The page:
survey party passed through 1,500 metre
MacMillan pass, crossing over the divide into
Reconnaissance surveys by tractor train set out from Norman Wells in December 1942 and in March 1943. The difficulties of the reconnaissance survey included diesel fuel which froze to the consistency of vaseline, and light engine oil which froze as hard as grease. Engines were kept running twenty-four hours a day because to allow an engine to stop once meant stopping it for good.
These ground reconnaissance surveys established the general route of the
pipeline. However, a number of alternatives were considered before the route
was finalized only months before the joining of the rights-of-way in the
The Canol project was faced with the task of
building its own transportation system into the
The first phase of equipment mobilization was by barge to Norman Wells from
the end of rail 460 km north of
Freeze up of the river systems preempted the complete mobilization by river
in 1942 and a second phase of mobilization began by winter road from
As the project proceeded, mobilization began on several other fronts,
Another significant part of the continuing mobilization were
the airfields built up the
The main concerns during construction were engineering problems and efforts to minimize the time required to complete the project. Initially, the construction practices used were identical to those used in the south, however, ice-rich permafrost was present in many areas along the route, along with muskeg, and this created difficult construction situations.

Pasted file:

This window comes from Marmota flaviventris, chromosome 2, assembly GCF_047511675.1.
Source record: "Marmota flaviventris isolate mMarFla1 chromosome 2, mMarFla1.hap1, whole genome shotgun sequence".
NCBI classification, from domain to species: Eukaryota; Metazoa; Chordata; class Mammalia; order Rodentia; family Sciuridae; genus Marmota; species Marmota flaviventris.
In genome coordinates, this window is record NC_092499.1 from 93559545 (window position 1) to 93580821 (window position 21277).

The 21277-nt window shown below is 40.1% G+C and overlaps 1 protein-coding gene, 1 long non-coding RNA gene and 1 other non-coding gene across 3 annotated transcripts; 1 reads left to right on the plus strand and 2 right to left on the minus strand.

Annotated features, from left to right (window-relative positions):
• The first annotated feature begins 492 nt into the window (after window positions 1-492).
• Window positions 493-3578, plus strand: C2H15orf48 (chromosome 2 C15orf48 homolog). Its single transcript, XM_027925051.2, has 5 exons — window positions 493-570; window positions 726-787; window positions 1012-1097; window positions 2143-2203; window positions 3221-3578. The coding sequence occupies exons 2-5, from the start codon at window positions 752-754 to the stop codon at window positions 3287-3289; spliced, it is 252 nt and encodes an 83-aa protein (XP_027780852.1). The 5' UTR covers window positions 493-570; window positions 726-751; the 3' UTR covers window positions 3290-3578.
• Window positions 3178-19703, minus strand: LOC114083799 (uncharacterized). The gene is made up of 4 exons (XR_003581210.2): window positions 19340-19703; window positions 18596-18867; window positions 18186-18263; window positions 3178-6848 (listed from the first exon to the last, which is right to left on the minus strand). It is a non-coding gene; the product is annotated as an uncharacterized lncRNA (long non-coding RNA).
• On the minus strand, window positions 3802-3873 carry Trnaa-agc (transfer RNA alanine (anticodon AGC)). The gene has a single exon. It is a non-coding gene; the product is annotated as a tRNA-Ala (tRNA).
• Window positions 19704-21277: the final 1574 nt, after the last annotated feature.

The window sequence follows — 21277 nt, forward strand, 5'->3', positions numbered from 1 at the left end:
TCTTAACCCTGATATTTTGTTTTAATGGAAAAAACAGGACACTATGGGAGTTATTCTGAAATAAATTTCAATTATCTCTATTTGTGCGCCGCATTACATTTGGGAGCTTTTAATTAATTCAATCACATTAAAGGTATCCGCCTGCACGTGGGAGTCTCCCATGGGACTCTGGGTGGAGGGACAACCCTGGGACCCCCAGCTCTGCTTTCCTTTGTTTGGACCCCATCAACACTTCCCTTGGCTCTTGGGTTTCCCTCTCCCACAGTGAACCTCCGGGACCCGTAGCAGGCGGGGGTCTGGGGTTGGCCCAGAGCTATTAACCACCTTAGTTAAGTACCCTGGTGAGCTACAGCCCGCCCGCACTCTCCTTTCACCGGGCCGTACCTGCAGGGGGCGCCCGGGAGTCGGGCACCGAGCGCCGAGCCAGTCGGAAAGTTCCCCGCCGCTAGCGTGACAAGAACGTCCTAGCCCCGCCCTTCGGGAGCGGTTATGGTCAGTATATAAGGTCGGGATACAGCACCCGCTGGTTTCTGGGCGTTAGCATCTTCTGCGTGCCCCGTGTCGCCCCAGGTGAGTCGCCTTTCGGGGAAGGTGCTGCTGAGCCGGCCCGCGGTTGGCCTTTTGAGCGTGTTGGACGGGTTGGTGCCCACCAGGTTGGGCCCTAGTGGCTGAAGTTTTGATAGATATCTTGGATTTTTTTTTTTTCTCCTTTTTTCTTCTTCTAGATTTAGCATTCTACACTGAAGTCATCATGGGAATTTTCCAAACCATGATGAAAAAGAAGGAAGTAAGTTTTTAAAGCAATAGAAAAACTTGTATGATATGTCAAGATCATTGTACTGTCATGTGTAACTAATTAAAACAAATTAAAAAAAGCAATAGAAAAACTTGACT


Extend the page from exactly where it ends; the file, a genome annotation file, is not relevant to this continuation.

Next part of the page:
The problem was that the engineers were not familiar with permafrost and how
to deal with it. For example, a few miles inland from the
During the road construction it was impossible from surface inspection to determine the subsurface conditions. In numerous cases alignment relocations were necessary to by-pass unstable ground not apparent at the time of location, or which developed once the ground was exposed to warmer temperatures.
In addition to the construction of road, 65 pile driven bridges were constructed with local wood materials. Eight hundred and twenty culverts, with sizes ranging from 450 mm to 1500 mm were also required. Road construction required between 160,000 to 200,000 cubic metres of borrow material for surfacing and filling.
The military were initially responsible for the construction of the western
half of the road from Norman Wells to
The completed pipelines of the Canol project
consisted of 4 different interconnected systems. The 100 mm crude oil supply
line form Norman Wells to
Each of the section of line required a number of pumping stations, including
10 stations between Norman Wells and
The 10 pumping stations between Norman Wells and
Pipeline construction followed immediately behind the road construction. The pipeline was constructed using 6 to 7 metre lengths of pipe, each weighing approximately 100 kilograms (100 mm diameter). The pipe sections were supported by wood blocks and welded in place.